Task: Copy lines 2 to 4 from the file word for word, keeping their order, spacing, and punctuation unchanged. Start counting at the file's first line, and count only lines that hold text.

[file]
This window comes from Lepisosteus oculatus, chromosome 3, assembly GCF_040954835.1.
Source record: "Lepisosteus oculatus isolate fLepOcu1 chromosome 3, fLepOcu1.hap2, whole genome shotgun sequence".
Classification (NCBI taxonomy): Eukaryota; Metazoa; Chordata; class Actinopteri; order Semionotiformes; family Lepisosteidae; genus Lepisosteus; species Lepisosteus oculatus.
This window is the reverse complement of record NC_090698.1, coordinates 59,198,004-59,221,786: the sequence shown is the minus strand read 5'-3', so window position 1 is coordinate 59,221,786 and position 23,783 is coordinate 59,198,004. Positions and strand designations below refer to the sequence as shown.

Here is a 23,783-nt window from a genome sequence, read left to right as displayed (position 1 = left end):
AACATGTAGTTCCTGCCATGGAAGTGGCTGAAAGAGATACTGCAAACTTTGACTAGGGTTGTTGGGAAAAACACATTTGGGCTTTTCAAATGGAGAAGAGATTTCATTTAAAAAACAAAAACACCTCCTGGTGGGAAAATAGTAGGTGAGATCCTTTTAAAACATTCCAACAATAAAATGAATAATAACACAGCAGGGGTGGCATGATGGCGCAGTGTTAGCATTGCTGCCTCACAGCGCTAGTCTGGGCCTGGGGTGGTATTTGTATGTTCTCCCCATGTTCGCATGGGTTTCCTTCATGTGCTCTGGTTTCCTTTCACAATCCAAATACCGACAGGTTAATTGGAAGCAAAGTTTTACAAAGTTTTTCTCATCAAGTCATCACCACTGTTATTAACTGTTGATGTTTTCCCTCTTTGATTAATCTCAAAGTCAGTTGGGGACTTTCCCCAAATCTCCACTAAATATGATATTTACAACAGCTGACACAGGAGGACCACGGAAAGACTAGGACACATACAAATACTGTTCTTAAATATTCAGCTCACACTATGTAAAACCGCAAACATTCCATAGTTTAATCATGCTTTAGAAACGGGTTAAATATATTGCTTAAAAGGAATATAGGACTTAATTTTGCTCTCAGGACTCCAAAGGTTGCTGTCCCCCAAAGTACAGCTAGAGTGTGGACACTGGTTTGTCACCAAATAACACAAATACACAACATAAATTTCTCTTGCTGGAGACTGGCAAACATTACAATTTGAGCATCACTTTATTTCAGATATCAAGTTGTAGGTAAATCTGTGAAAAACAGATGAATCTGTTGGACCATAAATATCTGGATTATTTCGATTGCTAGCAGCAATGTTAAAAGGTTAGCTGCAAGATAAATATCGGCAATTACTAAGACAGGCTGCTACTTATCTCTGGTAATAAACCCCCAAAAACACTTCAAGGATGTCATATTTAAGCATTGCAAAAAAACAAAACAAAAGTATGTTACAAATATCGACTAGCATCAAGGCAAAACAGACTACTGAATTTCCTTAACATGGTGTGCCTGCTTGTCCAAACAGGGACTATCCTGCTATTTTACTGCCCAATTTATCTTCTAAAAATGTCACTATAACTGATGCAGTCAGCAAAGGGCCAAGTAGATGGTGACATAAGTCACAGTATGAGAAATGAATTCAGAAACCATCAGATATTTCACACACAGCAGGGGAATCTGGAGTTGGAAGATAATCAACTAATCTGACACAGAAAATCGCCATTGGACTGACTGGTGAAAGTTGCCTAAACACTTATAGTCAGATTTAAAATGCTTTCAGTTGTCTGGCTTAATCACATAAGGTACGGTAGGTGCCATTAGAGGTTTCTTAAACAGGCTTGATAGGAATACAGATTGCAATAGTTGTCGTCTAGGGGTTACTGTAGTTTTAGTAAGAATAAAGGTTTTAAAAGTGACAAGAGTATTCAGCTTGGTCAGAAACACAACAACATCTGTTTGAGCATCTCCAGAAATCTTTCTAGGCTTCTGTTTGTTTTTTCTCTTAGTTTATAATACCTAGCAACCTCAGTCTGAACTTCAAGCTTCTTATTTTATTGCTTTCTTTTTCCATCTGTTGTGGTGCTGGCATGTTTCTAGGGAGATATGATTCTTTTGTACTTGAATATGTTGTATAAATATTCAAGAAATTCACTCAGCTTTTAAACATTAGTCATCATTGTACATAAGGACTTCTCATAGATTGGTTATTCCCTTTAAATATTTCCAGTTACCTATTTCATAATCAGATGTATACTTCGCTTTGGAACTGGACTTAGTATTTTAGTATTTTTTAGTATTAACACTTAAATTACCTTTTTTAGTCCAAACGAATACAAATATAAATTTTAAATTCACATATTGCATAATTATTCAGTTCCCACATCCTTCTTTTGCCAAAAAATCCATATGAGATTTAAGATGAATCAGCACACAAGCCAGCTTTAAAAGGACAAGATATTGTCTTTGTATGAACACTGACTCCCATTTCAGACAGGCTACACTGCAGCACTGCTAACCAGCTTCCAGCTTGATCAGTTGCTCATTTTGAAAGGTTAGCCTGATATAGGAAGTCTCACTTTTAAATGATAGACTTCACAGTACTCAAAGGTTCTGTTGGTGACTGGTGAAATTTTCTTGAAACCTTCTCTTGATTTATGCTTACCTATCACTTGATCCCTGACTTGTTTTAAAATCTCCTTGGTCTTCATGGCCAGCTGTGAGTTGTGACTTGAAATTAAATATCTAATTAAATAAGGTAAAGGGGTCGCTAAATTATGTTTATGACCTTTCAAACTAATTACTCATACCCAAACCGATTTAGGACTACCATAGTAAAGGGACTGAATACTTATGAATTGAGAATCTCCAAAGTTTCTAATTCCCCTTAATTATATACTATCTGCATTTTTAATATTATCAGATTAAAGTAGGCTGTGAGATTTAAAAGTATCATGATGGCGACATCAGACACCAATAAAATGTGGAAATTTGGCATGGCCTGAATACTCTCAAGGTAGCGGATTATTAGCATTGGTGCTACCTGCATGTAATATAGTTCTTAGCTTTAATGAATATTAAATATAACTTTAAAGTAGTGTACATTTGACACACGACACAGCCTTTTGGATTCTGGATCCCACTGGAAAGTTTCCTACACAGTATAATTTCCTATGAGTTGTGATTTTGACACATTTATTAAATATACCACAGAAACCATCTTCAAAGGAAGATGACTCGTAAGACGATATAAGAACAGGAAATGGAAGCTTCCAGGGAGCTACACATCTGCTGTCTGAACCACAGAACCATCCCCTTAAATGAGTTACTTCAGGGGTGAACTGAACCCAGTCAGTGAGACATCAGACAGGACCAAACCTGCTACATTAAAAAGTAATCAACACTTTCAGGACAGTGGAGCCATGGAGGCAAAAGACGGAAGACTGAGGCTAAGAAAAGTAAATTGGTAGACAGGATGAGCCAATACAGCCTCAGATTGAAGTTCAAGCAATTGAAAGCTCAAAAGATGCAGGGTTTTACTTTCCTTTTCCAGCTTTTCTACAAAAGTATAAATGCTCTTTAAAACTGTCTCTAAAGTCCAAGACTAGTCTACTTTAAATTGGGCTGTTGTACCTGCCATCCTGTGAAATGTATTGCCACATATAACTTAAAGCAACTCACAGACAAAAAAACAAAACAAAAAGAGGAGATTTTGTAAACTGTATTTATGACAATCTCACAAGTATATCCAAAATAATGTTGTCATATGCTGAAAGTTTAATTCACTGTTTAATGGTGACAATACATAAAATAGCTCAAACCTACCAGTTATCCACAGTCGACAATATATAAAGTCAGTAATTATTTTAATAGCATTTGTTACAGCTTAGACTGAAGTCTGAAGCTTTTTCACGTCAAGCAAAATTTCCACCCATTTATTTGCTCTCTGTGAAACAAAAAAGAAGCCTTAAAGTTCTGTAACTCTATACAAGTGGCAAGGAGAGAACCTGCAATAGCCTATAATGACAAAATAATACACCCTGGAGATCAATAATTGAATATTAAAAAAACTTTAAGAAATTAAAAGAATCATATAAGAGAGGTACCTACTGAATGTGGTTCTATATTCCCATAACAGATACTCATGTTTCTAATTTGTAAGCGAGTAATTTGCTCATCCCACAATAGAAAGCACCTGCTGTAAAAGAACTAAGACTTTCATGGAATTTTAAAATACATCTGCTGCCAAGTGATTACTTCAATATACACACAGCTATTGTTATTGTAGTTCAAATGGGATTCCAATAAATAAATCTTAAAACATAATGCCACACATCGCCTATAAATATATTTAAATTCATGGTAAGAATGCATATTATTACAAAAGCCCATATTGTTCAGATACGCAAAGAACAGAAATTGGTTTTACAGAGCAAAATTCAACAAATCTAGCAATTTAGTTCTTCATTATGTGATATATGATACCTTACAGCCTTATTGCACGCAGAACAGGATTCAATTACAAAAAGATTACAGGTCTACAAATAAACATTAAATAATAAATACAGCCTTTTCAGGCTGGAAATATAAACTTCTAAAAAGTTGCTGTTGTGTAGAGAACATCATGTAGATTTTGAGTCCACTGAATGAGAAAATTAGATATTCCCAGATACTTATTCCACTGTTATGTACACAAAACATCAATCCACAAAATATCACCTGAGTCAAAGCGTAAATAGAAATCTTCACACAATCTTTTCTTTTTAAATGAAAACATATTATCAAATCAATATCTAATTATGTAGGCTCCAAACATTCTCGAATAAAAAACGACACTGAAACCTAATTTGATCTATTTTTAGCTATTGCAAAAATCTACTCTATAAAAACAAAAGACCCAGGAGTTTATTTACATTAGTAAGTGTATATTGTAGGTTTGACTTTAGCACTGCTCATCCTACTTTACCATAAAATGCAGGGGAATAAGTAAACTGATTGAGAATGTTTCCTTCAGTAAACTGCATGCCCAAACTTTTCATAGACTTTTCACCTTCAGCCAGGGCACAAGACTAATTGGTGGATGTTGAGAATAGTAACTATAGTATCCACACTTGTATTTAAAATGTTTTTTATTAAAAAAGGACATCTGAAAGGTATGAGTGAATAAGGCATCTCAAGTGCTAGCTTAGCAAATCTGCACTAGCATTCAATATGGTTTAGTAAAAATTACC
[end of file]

Source record: "Lepisosteus oculatus isolate fLepOcu1 chromosome 3, fLepOcu1.hap2, whole genome shotgun sequence".
Classification (NCBI taxonomy): Eukaryota; Metazoa; Chordata; class Actinopteri; order Semionotiformes; family Lepisosteidae; genus Lepisosteus; species Lepisosteus oculatus.
This window is the reverse complement of record NC_090698.1, coordinates 59,198,004-59,221,786: the sequence shown is the minus strand read 5'-3', so window position 1 is coordinate 59,221,786 and position 23,783 is coordinate 59,198,004. Positions and strand designations below refer to the sequence as shown.